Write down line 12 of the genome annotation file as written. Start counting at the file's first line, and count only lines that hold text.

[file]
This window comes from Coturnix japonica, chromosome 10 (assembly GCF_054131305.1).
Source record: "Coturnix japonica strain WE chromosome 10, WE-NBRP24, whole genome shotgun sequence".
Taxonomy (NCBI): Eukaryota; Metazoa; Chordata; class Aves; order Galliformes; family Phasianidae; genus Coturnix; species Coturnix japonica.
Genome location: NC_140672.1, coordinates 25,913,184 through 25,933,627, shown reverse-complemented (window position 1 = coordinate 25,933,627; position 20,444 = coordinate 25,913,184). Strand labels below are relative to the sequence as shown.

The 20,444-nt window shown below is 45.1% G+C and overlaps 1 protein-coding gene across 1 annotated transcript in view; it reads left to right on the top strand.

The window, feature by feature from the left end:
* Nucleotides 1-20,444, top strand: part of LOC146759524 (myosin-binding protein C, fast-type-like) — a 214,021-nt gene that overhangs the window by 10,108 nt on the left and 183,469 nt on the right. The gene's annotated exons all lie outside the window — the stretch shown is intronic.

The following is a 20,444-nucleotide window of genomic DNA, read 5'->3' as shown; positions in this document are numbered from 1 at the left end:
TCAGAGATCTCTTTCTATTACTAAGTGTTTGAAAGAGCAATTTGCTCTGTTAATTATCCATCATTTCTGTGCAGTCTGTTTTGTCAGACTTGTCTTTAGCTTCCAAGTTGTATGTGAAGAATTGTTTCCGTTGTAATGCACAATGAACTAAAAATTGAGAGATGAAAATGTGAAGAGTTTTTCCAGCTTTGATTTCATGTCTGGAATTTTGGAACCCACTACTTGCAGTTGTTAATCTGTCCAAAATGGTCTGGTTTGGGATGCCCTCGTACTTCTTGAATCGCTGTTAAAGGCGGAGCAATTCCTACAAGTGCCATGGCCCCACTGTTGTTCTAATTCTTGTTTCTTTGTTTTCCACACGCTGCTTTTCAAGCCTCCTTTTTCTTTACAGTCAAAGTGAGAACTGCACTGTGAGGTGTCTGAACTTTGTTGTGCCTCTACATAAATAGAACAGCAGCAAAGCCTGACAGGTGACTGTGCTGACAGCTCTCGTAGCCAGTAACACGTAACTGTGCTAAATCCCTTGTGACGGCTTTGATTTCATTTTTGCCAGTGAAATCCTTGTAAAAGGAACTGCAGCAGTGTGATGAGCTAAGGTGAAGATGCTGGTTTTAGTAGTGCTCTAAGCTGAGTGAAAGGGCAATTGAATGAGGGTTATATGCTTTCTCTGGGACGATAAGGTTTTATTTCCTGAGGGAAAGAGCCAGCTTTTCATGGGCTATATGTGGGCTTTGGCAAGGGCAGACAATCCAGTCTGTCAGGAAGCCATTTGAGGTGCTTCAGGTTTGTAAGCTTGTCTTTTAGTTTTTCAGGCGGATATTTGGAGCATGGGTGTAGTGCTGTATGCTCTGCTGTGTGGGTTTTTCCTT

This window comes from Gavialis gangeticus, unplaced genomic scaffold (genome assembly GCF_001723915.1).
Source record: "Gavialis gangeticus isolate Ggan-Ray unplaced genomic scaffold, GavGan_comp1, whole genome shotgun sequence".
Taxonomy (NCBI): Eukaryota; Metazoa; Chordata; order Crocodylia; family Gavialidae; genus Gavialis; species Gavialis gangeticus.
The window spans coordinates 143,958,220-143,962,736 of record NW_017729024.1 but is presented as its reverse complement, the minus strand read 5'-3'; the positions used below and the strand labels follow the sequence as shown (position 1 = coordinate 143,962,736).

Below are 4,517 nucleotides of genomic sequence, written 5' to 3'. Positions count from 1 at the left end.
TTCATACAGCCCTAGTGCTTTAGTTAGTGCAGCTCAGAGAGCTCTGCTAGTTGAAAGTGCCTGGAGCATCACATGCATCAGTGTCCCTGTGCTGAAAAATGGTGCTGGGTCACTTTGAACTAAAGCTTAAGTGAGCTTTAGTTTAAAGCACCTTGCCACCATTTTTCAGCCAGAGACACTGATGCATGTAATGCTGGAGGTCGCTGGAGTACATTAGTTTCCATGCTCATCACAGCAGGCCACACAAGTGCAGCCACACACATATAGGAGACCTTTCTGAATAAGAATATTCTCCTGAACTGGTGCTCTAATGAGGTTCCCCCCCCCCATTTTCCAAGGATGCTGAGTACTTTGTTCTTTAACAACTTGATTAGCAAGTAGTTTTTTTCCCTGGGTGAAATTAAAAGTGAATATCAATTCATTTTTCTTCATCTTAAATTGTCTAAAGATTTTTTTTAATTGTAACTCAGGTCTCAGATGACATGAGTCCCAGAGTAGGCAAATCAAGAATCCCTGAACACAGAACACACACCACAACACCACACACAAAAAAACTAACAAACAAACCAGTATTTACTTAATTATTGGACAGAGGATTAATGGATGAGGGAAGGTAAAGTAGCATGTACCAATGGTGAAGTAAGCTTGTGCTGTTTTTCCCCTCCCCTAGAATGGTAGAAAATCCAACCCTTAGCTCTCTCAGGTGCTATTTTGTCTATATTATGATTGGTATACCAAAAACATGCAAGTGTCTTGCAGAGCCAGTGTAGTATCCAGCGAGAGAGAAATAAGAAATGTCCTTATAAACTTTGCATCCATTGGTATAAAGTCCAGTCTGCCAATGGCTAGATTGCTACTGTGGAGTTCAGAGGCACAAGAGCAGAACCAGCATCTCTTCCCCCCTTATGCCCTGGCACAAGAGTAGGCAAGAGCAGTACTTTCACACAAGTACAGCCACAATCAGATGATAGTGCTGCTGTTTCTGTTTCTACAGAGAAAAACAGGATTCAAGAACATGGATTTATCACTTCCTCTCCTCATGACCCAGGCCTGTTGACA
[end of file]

Taxonomy (NCBI): Eukaryota; Metazoa; Chordata; order Crocodylia; family Gavialidae; genus Gavialis; species Gavialis gangeticus.